UNICEF Called For Six Months Sufficient Paid Maternity, Paternity Leave


By Murtala Muhammad

The United Nations Children Fund UNICEF says working parents and caregivers should have sufficient paid maternity leave for six months, to enable them to meet the essential nutritional needs of their young children.

The Chief of UNICEF Bauchi Field Office, Dr. Tushar Rane stated this virtually at the opening of a media dialogue for journalists from the five states under it, on 2023 World Breastfeeding Week, at Azare, Katagum local government area of the state.

Dr Tushar Rane said government and employers must provide the needed assistance for mothers and caregivers including those in the informal sector to conveniently breastfeed or support breastfeeding.

Dr Tushar Rane addressing the participants virtually at the media dialogue.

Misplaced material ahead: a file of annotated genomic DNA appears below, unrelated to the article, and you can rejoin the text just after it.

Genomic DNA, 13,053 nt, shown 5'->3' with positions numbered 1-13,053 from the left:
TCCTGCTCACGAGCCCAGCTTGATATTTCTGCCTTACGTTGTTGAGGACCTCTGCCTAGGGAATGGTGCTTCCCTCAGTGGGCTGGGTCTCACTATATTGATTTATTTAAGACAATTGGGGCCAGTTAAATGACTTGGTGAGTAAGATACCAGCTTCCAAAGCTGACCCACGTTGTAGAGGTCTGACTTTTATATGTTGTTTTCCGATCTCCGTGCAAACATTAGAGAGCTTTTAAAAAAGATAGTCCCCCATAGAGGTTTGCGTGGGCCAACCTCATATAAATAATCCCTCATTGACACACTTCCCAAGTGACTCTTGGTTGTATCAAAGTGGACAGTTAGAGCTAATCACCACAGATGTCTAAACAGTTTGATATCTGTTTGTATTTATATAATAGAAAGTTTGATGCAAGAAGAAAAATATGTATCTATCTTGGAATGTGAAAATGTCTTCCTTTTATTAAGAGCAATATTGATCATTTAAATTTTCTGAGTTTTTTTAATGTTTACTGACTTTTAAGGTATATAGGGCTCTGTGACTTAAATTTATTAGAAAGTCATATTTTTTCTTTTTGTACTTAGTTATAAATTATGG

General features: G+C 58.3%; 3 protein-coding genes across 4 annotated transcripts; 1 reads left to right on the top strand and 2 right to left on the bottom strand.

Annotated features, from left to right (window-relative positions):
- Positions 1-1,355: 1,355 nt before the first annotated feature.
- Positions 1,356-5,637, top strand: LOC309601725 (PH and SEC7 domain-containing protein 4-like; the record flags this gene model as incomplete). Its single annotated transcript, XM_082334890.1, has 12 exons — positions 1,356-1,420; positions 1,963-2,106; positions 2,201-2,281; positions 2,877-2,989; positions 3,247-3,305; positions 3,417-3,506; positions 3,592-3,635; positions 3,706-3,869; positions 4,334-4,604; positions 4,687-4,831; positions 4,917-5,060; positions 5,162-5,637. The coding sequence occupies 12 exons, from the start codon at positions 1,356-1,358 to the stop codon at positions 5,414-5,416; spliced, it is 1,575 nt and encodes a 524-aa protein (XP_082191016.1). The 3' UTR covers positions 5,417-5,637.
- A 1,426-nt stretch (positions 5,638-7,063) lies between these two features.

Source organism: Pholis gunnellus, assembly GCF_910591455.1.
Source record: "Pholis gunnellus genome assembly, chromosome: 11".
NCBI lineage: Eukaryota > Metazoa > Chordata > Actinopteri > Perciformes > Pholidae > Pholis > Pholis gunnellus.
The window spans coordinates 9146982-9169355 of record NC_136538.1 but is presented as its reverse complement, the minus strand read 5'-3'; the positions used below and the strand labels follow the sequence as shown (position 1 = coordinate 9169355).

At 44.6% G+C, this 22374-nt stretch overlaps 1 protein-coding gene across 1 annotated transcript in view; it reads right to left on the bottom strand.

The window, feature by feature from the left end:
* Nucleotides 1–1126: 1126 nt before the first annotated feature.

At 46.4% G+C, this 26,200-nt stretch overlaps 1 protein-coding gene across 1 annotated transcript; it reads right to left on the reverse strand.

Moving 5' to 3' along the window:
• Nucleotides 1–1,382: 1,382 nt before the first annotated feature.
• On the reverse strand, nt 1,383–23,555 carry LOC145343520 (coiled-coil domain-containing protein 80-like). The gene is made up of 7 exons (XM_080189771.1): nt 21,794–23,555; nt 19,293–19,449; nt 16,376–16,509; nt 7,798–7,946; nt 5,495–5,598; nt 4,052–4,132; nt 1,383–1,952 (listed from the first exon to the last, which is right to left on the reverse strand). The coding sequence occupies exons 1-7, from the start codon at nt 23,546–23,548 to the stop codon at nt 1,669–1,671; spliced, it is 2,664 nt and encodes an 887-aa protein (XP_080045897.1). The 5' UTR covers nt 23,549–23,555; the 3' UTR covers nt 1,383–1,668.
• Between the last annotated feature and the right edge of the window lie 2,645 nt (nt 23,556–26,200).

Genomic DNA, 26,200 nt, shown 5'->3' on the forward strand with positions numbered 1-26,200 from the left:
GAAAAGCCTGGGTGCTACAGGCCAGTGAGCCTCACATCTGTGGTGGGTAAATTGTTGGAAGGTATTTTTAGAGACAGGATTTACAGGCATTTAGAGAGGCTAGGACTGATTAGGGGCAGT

He emphasized the need for the promotion of policies that encourages breastfeeding, such as paid maternity leave for six months, as well as paid paternity leave, flexible return-to-work options.

Dr Rane also said regular lactation breaks during working hours and adequate facilities that enable mothers to continue exclusive breastfeeding for six months should be provided.

The Chief of UNICEF Bauchi Field Office noted that family-friendly workplace policies – such as paid maternity leave, breastfeeding breaks, and a room where mothers can breastfeed, or express breast milk are also needed to be provided by employers.

Cross section of journalists from Adamawa, Bauchi, Gombe, Plateau and Taraba states at the 2023 World Breastfeeding Week Media Dialogue, organized by the United Nations Children Fund, UNICEF, Bauchi Field Office. Photo: Murtala Muhammad

He said these approaches generate economic returns by reducing maternity-related absenteeism, increasing the retention of female workers, and reducing the costs of hiring and training new staff.

Dr Rane therefore called on the journalists to amplify the advocacy for the policy to come to fruition, adding that babies who are not breastfed are fourteen times more likely to die before they reach their first birthday than babies who are exclusively breastfed.

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